Imagine it’s the day of the court hearing or jury trial and the defendant is nowhere to be found.
Or perhaps the proceedings have already started, but the defendant does a ‘runner’ or behaves in such a way that the case cannot keep going with him or her there.
In these situations, the court must decide whether the proceedings can continue in the defendant’s absence.
The Local Court
For ‘summary offences’ – which are those that stay in the local court – and certain ‘indictable offences’ (more serious offences) where the defendant chooses to keep the case in the local court, the rules are contained in section 196 of the Criminal Procedure Act.
Section 196 says that a case can proceed in the defendant’s absence if the court is satisfied that he or she had reasonable notice of the time, date and place of their court date.
If the case goes ahead and the defendant is convicted, but it turns out that he or she had valid reasons for not attending court, a ‘section 4 annulment application’ can be made to quash (delete) the conviction and reopen the case.
Valid reasons for not turning up may include a serious accident, sudden serious illness, personal tragedy, or if it the defendant could not reasonably have been aware of the court date.
Section 4 annulment applications can be made up to 2 years after the conviction.
District and Supreme Courts
There is no equivalent to section 196 in the higher courts; and judges have grappled for generations about what to do when a defendant fails to show.
The legal starting point is an interesting British case from the late 1800s.
R v Berry (1897)
The defendant in that case, William Berry, went to great lengths to create a scene in the courtroom in an attempt to prevent his trial going ahead.
Mr Berry displayed amazing acrobatic skills – leaping in “an almost miraculous manner” over the heads off two barristers who were seated near the dock, landing on the bar table, then starting to strip while screaming hysterically. He was quickly marched off to the cells, and brought to court the next day in handcuffs.
Mr Berry continued his antics upon return- struggling with wardens, yelling and stomping his feet incessantly. The judge once again ordered him to be removed, but this time directed that the proceedings continue in his absence. Mr Berry was ultimately found guilty.
What have Australian courts said?
There are few constitutionally protected rights in Australia, but one of them is the right to a fair trial.
A trial ‘in absentia’ – where the defendant is not present – is an obstacle to this fundamental principle.
Australian courts have found that a person cannot be convicted in absentia in the higher courts, except in two situations:
- Where the defendant conducts themself in such a way that the trial cannot be conducted in their presence; or
- After the trial has begun, where the defendant does not appear and thereby waives the right to be present
In NSW, the Court of Criminal Appeal ruled that a trial cannot start in the absence of a defendant; R v McHardie and Danielson.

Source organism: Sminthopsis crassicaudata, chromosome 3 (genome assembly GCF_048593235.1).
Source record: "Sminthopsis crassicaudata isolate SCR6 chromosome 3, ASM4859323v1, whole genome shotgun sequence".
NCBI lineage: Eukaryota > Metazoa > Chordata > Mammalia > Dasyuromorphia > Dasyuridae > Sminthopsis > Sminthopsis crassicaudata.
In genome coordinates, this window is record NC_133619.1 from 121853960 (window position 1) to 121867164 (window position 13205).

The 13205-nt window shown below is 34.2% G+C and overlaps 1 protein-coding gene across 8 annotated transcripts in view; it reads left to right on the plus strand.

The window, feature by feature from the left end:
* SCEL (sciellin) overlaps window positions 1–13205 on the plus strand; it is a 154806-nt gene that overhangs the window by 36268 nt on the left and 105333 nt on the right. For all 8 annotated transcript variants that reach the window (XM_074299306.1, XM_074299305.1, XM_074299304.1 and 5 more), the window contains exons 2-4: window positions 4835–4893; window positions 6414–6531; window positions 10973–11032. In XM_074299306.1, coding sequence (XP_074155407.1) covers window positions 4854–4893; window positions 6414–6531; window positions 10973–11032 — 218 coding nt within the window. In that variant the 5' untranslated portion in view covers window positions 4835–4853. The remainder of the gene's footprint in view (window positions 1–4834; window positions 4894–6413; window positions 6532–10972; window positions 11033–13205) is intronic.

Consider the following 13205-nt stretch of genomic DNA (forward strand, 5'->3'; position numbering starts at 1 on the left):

In cases where a defendant conducts him or herself in such a way that the trial cannot continue in their presence, the judge has discretion regarding whether to proceed in their absence. Courts have found that situations where a trial can so continue are “rare and exceptional”, especially if the defendant is unrepresented.
An authoritative English case which has been quoted with approval by Australian courts held that courts must be fair to both the defence and the prosecution. The case found that judges should consider a range of factors when deciding whether to proceed, including:
- The nature and circumstances of the defendants behaviour; including whether it was deliberate and voluntary, and amounts to a waiver of the right to be present;
- Whether an adjournment may result in the defendant appearing and not disrupting the proceedings;
- The likely length of any adjournment;
- Whether the defendant, although absent, wishes to be legally represented, or has by his or her conduct waived the right to legal representation;
- Whether an absent defendant’s lawyer is able to receive instructions
- The extent of the disadvantage to a defendant, especially due to not being able to give their version of the events;
- The risk of the jury reaching an improper conclusion about the absence of the defendant;
- The interests of the public and witnesses that a trial should proceed within reasonable time of the alleged events;
- The effects of a delay on the memories of the witnesses; and
- Where there is more than one defendant and not all have absented themselves, the undesirability of separate trials and prospect of a fair trial for the defendants who are present
The case of R v Gee (2012)
In the case of R v Gee (2012), the South Australian Supreme Court was called upon to decide whether a trial should go ahead despite the defendant, Mr Gee, not turning up.
The initial District Court Judge recognised his own discretion to proceed without the defendant, but declined to exercise it. In reaching that decision, the Judge expressed the view that he would need to act in a way that was incompatible with his role as a judge in order to proceed.
On appeal, the Supreme Court ruled that the Trial Judge made an error by not exercising his discretion to proceed, primarily because the defendant was aware of his trial date, but decided not to attend nor obtain legal representation.
The case was sent back to the District Court to hear the prosecution application to have the case heard in the absence of the defendant.
So in a nutshell – while trials cannot start in the absence of the defendant in NSW, the law is not so settled in other parts of Australia. And in cases where the defendant acts in such a way that the trial cannot continue in his or her presence, judges must consider a range of factors before deciding whether to proceed without them.